Neither Chris Weidman nor Vitor Belfort are concerned about their extended layoffs. | Dave Mandel/Sherdog.com
It’s been quite some time since UFC middleweight champion Chris Weidman last climbed into the Octagon for battle. It’s been almost twice as long for Vitor Belfort. Both men will finally be able to peel off some of the cage rust and get down to business.
Weidman and Belfort will square off in the co-main event of UFC 187 inside the MGM Grand Garden Arena in Las Vegas next Saturday. Weidman will defend his middleweight crown for only the second time after snatching it away from then-ruler Anderson Silva back in July 2013. The two were supposed to lock horns previously, but an injury to Weidman and Belfort’s TRT issues have curtailed the showdown.
Finally, the two can settle the score and keep the 185-pound weight class moving forward, but there was some doubt as to whether this showdown would ever materialize.
Weidman had similar concerns.
“Probably at some point I was worried [the fight wouldn’t occur] because there was talks of an interim title and him possibly fighting someone else,” Weidman said during a conference call. “But this guy is on a three-fight winning streak; people tend to forget about that because of his long layoff. But I expect to be facing the best Vitor Belfort. I knew that at some point we were going to face each other. It was inevitable.”
Belfort, a legend who has been fighting in the UFC longer than anybody else currently signed to the organization, didn’t want to talk about his issues outside of the Octagon and said that he’s been patiently waiting for another opportunity at a world title.
“I’ve just been training and keeping my mind focused on what I can do,” the Brazilian bomber said. “I wasn’t worried about what I couldn’t do and I’ve been evolving every day. It’s all about perspective [taking negative and turning it into a positive]. I’m blessed. How many guys from my era are still around?”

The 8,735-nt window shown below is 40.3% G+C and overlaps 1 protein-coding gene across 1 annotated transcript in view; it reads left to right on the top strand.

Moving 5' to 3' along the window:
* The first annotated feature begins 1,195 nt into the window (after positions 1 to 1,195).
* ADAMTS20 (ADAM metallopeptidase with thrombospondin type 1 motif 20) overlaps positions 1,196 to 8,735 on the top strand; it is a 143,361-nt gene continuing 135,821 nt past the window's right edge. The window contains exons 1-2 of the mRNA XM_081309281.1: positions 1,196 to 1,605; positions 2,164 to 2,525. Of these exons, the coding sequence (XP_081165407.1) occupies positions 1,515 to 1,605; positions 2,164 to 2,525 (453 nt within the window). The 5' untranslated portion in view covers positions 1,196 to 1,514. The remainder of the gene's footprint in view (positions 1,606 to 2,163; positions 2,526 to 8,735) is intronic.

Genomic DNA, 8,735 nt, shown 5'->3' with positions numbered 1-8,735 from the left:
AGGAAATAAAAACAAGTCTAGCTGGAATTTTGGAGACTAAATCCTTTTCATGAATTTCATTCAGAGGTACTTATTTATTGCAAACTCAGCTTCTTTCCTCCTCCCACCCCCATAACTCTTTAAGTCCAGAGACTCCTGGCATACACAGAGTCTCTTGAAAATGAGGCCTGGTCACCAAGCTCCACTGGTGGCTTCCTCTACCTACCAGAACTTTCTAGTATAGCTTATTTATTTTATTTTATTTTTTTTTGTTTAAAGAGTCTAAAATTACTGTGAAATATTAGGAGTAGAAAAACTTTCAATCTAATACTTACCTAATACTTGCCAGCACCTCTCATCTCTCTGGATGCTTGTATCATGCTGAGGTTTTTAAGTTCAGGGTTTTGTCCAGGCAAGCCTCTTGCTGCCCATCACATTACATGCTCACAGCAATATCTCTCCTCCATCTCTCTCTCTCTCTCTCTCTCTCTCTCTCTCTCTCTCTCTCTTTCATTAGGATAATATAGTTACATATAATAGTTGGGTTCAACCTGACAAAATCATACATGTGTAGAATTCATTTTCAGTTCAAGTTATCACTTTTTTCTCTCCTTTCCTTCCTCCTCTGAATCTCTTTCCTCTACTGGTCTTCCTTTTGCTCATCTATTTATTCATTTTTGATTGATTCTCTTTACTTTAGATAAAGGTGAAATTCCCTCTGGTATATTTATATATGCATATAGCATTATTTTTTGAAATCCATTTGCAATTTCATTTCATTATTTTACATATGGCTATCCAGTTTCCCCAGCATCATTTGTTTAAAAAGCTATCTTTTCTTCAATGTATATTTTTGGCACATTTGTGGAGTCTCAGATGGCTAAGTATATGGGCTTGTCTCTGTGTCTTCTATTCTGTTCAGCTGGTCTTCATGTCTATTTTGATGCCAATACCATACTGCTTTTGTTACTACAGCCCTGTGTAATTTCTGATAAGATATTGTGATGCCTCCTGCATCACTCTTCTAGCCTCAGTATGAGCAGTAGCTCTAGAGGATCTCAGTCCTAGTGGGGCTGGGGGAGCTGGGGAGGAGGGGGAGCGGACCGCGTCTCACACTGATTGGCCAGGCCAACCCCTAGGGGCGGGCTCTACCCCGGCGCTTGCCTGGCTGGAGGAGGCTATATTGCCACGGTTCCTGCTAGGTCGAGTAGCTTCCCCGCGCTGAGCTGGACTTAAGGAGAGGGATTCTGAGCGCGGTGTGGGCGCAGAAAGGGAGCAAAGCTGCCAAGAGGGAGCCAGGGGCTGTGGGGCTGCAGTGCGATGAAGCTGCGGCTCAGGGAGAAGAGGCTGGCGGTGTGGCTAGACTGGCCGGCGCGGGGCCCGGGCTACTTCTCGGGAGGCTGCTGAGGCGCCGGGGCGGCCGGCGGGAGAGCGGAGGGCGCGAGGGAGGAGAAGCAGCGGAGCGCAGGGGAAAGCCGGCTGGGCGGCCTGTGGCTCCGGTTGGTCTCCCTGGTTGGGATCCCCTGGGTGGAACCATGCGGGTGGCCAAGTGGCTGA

Despite all of the hiccups along the way, the defending champ said he never took his sights off of “The Phenom.”
“Vitor has always been in the back of my mind since this all started going down,” Weidman said. “With all this time off, it’s all about self-improvement, to create a better (me) and that’s what I’ve been working on. I’m trying to be the best in the world at wrestling, at jiu-jitsu, at boxing, and then to be able to put everything together is so much to learn every day. I’ve just been trying to improve on every aspect of my life.”
Weidman has certainly earned his shot at the title and has proven himself by defending it twice. But some critics have shown dismay at Belfort still getting a crack at the gold despite his history of elevated testosterone levels, a product of a TRT regimen that was legal at the time.
Weidman scoffed at the notion and dismissed it as old hate.
“I think he deserves it,” he said. “If you watch his last three fights, he knocked out three different studs, three top guys in the world. He went through everything he went through and took all this time off but he deserves it. He’s very dangerous opponent and I’m prepared for it.”
One of the key words throughout the entire conference call was “layoff,” but neither fighter seems overly concerned about the time on the shelf. In fact, both Belfort and Weidman believe the lengthy delays and constant postponements have benefitted their overall game.
“I’m very positive,” Belfort said. “I could choose to be negative or positive and I choose to be positive. I’ve been doing this for so long; 19 years ago I became champion of the UFC by winning the tournament. I think it’s a blessing. It all depends on how you deal with it and how you face trials like this. I believe it makes you stronger.”
Weidman acknowledged that it is merely a part of the sport: “We’re in a tough sport; we’re always kind of coming back from injuries,” he remarked. “It’s like my wrestling background where you get hurt and then become stronger from it. I hurt my ribs but they healed pretty fast. I had no issues in training camp with the ribs, and I’m not worried about my ribs or any ring rust.”
Both middleweights are confident of victory, but the New Yorker was more vocal about proving a point. Belfort said he expects their fight to become one of the best championship bouts ever, but “All American” indicated that his goal is destruction, to leave no doubt as to whom the better man is.
“My goal every time out is to try and separate myself from the division and make a statement to the world,” Weidman said. “I like to prove to myself where my abilities are and [see] what my coaches think. I’m ready for this fight to make a statement and I’m looking for a finish.
“I’ve been off for a while and I have been working on a lot of things,” he added. “I have a lot of new techniques, many new magic tricks to bring to this game. I’m excited and comfortable enough to try them out in the Octagon. I’ve been practicing them a lot in sparring and in training, to bring it to another level, and I want to do it front of millions when a lot’s on the line.”